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“The world looks just the same, and history ain’t changed … Don’t Get Fooled Again,” bellowed rock singer Robert Daltrey of the The Who on the closing track of their epic 1971 album Who’s Next. Well no truer words have been spoken when analyzing the markets recent October swoon.

As of this writing Sunday, the S&P 500 is now off about 8% since its September 20th peak and of course the naysayers are out in full force obsessing over reasons why the impending death of this big booming bull market is finally in sight.

Now for all intents and purposes, the recent stock selloff is perfectly normal market behavior. In fact, we have already experienced 6 other corrections (defined as a 10% pullback from a recent peak) since the bull market started in 2009. And like clockwork, as each of these market downturns have occurred, many “experts” have been out in droves telling you why the end is near. After nearly 18 years of advising investors on how to allocate their cash, I almost feel like I am in a time loop, where the same cycle repeats over and over again.

The reason it is so hard to stay invested in stocks long term is because bull markets tend to climb a wall of worry. All this simply means is that many financial prognosticators tend to amplify the bad news and downplay the good news as the market inevitably climbs higher. It is almost as if their sole purpose in life is to hinder you from taking advantage of the overly positive returns global markets generously provide investors over longer periods of time.

Therefore, even now, with the economy and corporate earnings so strong, the “financial gurus” have their magnifying glasses out again, enlarging and exaggerating the few potential faults in our current financial landscape, while conveniently ignoring the overwhelming positive economic data staring right back at us. As my partner Bob likes to say, “We have a bull market hiding in plain view.”

So on this recent market downturn, all the naysayers obsess over our trade skirmish with China, rising interest rate fears, weakening corporate profits & of course those pesky midterm elections. Ironically, these four culprits are exactly why I am wildly bullish right now. Shall we break down these four paper tigers?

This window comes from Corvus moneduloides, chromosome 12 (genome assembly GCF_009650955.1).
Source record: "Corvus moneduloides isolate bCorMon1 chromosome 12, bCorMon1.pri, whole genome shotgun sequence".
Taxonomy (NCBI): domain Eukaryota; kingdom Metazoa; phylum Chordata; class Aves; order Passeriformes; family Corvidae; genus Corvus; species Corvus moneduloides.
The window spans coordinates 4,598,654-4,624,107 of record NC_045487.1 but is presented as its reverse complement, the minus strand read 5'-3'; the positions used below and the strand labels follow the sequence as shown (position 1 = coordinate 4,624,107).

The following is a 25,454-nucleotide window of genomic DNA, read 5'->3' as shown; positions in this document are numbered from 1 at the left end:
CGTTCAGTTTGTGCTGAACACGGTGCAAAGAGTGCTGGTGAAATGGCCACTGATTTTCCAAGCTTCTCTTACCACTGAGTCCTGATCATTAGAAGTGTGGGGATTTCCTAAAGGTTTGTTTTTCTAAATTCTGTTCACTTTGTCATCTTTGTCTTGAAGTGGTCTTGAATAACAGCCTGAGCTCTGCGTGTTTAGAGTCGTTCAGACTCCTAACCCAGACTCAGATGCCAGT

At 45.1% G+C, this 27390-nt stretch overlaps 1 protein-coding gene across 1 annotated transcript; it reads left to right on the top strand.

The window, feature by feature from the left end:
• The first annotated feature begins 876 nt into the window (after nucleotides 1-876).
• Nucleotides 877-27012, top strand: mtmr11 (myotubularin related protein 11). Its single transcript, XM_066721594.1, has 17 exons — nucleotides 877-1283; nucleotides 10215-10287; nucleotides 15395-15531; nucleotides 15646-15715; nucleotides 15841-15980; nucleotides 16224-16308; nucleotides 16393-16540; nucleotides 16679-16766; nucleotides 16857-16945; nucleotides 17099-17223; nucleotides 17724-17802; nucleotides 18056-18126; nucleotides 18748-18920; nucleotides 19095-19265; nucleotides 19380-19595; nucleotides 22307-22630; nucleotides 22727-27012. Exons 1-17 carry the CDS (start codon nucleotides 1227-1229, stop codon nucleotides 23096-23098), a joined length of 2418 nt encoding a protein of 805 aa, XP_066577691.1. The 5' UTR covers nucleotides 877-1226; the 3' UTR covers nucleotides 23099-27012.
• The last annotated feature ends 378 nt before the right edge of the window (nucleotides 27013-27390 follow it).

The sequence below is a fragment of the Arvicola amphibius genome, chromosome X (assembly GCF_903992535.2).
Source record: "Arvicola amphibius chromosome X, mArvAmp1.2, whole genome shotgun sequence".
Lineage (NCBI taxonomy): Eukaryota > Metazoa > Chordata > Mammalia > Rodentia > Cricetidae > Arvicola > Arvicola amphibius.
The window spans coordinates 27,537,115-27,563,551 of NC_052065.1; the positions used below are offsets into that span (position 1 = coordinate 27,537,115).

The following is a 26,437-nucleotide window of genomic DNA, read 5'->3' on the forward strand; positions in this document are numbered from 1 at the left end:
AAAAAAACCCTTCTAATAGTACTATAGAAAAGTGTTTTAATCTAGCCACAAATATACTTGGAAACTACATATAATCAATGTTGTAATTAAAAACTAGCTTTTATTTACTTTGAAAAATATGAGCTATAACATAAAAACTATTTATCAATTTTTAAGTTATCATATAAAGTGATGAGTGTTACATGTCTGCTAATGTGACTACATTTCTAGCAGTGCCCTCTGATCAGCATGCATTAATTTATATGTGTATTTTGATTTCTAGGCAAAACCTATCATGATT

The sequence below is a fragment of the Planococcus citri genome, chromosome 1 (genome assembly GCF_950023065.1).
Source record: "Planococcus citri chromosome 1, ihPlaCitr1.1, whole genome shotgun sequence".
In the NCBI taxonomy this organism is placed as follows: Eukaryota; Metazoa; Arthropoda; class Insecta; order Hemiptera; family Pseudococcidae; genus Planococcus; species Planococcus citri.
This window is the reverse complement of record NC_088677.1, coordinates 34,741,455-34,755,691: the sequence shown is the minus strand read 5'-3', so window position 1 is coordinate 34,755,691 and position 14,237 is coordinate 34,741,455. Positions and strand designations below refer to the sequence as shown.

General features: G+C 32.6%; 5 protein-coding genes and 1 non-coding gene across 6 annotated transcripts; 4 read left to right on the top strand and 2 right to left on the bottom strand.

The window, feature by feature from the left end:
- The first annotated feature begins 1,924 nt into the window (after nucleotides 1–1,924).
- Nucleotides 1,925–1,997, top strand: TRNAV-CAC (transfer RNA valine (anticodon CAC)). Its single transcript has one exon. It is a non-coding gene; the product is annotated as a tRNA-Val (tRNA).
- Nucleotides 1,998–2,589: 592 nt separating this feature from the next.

The trade skirmish between the U.S. & China doesn’t affect our economies in any material way. The Trump administration’s tariffs on goods imported from China total about $60 billion by January, equal to only 0.3% of U.S. GDP.

Contrary to popular belief, interest rates rising really isn’t a surprise, the 10-year Treasury yield has been moving upwards now since the summer of 2016. Furthermore, interest rate increases are the product of an overall healthy economy with gross domestic product at a solid growth rate of 3.5% in the third quarter.

Third-quarter earnings for companies in the S&P 500 are on track to rise 20% for the third quarter, only down slightly from the second quarter’s 25% growth rate. Furthermore, early forecasts point to S&P 500 earnings rising 10% next year. Invariably the market only cares that profits are getting better or worse and clearly they are improving.

Lastly, midterm elections are only a week away and their effect on the equity markets will be discussed with exaggerated importance. Odds heavily favor a Democratic House, which could mean more political gridlock, an actual positive for the markets. A blue house, red senate would mean less major policy changes, creating more certainty, less surprises and the market loves certainty. Furthermore, the S&P 500 hasn’t declined in the year after midterm elections since the 1946 cycle and has climbed 15% on average.

With the market trading 8% below the recent highs, there is no reason it can’t move lower, after all, on average, the S&P 500 loses 13% in a normal market correction. However, just like the last 6 corrections we have experienced in this decade long bull market, the economy is still growing stronger and corporate profits are still persisting higher. So like The Who song says, “The world looks just the same, and history ain’t changed.” It is advisable to ignore the critics, stay invested and Don’t Get Fooled Again.